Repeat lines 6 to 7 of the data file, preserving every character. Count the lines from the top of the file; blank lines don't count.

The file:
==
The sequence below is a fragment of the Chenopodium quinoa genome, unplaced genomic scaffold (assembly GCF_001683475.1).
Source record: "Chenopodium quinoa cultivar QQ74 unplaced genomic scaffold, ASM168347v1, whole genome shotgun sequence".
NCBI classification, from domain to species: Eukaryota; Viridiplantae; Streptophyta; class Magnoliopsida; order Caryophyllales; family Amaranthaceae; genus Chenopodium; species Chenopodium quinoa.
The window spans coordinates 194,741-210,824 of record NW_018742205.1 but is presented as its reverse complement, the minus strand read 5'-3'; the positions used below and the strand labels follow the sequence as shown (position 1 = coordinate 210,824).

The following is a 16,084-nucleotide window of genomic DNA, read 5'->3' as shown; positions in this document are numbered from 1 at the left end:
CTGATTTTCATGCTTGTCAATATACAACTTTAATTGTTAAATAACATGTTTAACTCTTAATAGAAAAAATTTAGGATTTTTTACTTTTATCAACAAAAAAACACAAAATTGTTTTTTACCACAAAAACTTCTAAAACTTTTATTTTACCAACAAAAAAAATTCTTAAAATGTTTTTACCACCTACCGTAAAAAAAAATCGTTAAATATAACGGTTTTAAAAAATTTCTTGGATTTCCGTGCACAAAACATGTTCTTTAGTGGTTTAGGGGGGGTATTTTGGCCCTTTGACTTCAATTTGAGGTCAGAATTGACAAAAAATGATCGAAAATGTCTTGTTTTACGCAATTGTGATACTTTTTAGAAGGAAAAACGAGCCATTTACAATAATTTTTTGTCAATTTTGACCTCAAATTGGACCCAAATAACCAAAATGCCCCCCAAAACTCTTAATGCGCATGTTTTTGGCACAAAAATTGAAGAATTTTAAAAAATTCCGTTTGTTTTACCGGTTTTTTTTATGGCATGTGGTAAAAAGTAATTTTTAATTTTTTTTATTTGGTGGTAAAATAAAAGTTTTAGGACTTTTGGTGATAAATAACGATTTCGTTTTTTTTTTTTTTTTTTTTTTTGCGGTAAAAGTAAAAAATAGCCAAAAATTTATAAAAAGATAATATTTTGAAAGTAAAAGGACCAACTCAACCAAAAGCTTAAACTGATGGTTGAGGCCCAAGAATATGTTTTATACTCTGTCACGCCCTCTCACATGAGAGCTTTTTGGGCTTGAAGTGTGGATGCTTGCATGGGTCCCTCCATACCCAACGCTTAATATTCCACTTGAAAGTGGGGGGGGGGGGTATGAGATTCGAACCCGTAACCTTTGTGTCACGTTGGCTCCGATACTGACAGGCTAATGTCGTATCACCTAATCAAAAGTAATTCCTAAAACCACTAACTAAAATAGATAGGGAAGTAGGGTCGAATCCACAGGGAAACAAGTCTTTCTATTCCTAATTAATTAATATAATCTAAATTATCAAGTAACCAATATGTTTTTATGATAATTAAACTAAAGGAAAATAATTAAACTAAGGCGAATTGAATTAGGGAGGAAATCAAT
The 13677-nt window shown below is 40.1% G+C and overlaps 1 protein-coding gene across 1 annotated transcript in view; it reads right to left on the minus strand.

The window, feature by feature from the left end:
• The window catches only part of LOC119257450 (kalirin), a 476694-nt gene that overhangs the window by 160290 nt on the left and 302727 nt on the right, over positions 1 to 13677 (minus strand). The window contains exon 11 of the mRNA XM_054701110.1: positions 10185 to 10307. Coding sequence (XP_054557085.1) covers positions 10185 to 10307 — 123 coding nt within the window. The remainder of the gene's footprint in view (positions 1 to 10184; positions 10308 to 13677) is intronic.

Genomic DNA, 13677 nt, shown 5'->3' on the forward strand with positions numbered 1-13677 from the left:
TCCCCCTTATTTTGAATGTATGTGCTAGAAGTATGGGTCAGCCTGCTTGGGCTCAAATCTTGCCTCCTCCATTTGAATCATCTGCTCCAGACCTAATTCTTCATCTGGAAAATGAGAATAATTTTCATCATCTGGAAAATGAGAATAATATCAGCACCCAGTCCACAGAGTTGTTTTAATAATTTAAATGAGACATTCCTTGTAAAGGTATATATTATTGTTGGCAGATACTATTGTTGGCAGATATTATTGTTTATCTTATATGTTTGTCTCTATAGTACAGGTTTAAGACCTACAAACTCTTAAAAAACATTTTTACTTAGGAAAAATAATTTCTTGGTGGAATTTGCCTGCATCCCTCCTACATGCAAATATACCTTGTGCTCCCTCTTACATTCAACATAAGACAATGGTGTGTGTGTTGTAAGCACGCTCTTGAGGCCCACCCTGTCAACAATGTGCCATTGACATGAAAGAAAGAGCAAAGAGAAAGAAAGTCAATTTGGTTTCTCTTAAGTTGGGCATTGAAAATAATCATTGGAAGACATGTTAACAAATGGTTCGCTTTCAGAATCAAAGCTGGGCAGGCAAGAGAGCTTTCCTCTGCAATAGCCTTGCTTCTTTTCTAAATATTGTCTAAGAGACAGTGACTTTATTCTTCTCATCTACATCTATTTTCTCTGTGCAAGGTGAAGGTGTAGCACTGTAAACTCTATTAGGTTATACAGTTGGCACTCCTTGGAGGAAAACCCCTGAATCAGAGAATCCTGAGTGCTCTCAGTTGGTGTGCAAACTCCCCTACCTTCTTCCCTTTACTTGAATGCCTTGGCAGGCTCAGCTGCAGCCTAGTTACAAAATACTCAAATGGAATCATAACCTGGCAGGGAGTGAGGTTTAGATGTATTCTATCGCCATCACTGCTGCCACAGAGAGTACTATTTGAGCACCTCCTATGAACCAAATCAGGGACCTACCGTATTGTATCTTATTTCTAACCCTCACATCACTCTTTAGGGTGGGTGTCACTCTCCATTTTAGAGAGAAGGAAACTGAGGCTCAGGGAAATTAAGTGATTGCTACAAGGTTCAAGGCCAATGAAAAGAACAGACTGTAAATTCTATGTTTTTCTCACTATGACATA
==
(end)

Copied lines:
CTGATTTTCATGCTTGTCAATATACAACTTTAATTGTTAAATAACATGTTTAACTCTTAATAGAAAAAATTTAGGATTTTTTACTTTTATCAACAAAAAAACACAAAATTGTTTTTTACCACAAAAACTTCTAAAACTTTTATTTTACCAACAAAAAAAATTCTTAAAATGTTTTTACCACCTACCGTAAAAAAAAATCGTTAAATATAACGGTTTTAAAAAATTTCTTGGATTTCCGTGCACAAAACATGTTCTTTAGTGGTTTAGGGGGGGTATTTTGGCCCTTTGACTTCAATTTGAGGTCAGAATTGACAAAAAATGATCGAAAATGTCTTGTTTTACGCAATTGTGATACTTTTTAGAAGGAAAAACGAGCCATTTACAATAATTTTTTGTCAATTTTGACCTCAAATTGGACCCAAATAACCAAAATGCCCCCCAAAACTCTTAATGCGCATGTTTTTGGCACAAAAATTGAAGAATTTTAAAAAATTCCGTTTGTTTTACCGGTTTTTTTTATGGCATGTGGTAAAAAGTAATTTTTAATTTTTTTTATTTGGTGGTAAAATAAAAGTTTTAGGACTTTTGGTGATAAATAACGATTTCGTTTTTTTTTTTTTTTTTTTTTTTGCGGTAAAAGTAAAAAATAGCCAAAAATTTATAAAAAGATAATATTTTGAAAGTAAAAGGACCAACTCAACCAAAAGCTTAAACTGATGGTTGAGGCCCAAGAATATGTTTTATACTCTGTCACGCCCTCTCACATGAGAGCTTTTTGGGCTTGAAGTGTGGATGCTTGCATGGGTCCCTCCATACCCAACGCTTAATATTCCACTTGAAAGTGGGGGGGGGGGGTATGAGATTCGAACCCGTAACCTTTGTGTCACGTTGGCTCCGATACTGACAGGCTAATGTCGTATCACCTAATCAAAAGTAATTCCTAAAACCACTAACTAAAATAGATAGGGAAGTAGGGTCGAATCCACAGGGAAACAAGTCTTTCTATTCCTAATTAATTAATATAATCTAAATTATCAAGTAACCAATATGTTTTTATGATAATTAAACTAAAGGAAAATAATTAAACTAAGGCGAATTGAATTAGGGAGGAAATCAAT
The 13677-nt window shown below is 40.1% G+C and overlaps 1 protein-coding gene across 1 annotated transcript in view; it reads right to left on the minus strand.